Author(s): Pavlidis N, Stanta G, Audisio RA
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Abstract Life expectancy has dramatically expanded, the global population has aged unprecedentedly and the number of centenarians has significantly increased. The analysis of autopsy series, cancer registries data, vital statistics and surveys specific to this age group allows unique observations with respect to incidence and prevalence, cause of death by cancer, frequency of primary tumours, metastatic patterns, occurrence of incidental cancers and of multiple primary tumours. Data analysis demonstrates how cancer incidence and cause of death present a threefold decrease after age 90 and reach 0-4\% above age 100. In addition, the number of metastatic sites are remarkably less and incidental malignant tumours or multiple primary cancers are more frequent, indicating that cancer in centenarians carries a more indolent behaviour. The unique features of malignant tumours in this population is hereby presented and discussed following a systematic review of the available literature. Cancer in the very elderly is relatively uncommon as a disease and as a cause of death. It is characterized by a slow growth and a modest life-threatening potential. Copyright © 2011 Elsevier Ireland Ltd. All rights reserved.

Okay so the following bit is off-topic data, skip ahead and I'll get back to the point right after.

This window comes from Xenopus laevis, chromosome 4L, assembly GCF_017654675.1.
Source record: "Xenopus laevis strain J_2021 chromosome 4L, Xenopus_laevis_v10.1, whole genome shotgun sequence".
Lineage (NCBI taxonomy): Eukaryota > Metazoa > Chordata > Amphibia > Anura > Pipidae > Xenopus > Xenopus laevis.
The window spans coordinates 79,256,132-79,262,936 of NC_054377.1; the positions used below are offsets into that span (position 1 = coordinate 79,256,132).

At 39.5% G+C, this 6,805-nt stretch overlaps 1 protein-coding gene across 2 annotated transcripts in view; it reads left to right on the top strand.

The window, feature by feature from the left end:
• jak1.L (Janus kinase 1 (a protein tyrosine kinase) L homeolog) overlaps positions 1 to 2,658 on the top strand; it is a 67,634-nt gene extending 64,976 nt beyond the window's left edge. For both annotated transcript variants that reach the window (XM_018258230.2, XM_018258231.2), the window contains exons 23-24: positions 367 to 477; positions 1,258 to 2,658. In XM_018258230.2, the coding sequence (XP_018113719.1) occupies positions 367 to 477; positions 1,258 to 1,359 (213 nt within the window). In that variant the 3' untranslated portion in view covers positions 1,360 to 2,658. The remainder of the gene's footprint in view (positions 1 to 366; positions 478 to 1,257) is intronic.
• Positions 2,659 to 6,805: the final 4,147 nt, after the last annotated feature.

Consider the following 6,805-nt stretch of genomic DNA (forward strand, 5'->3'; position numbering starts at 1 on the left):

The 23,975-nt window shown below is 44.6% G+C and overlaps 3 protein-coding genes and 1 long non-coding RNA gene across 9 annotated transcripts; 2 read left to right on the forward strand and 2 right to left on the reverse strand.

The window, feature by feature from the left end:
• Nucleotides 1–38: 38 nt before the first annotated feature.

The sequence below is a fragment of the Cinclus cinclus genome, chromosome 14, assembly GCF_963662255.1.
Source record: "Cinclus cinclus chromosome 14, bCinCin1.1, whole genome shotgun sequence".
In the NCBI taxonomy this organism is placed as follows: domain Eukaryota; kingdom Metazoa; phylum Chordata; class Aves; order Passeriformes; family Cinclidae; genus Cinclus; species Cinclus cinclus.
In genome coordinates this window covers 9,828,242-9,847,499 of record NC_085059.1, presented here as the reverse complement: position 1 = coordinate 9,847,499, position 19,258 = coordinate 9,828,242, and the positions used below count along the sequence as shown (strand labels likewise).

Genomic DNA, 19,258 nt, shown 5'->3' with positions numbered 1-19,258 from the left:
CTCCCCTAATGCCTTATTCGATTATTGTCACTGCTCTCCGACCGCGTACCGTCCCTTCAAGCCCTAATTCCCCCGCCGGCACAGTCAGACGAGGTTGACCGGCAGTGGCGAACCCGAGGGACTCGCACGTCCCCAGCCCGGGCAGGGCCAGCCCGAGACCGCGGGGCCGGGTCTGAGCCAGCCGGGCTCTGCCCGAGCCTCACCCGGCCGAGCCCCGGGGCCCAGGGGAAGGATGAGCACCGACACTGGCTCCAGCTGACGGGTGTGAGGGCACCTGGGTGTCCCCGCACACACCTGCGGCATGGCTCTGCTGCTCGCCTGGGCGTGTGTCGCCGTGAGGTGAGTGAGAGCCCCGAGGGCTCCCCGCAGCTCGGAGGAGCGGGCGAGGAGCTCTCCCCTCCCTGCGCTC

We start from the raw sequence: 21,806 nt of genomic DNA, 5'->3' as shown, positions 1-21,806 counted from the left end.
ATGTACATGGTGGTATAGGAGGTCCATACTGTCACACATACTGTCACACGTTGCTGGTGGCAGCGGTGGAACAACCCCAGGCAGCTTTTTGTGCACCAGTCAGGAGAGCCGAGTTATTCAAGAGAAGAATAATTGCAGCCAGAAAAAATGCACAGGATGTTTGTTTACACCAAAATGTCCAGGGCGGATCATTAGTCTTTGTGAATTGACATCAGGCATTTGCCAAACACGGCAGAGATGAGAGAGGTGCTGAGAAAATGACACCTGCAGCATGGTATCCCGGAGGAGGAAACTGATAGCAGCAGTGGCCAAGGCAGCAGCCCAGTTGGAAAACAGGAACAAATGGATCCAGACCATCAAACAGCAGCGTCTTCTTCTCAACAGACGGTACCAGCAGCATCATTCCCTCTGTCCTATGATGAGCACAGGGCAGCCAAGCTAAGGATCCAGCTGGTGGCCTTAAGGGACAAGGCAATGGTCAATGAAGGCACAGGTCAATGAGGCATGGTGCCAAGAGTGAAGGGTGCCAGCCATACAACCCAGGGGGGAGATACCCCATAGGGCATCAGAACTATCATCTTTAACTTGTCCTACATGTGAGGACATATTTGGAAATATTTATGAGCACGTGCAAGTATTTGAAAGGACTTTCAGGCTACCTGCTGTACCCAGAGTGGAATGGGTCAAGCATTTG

This article was published in Crit Rev Oncol Hematol
and referenced in Journal of Gerontology & Geriatric Research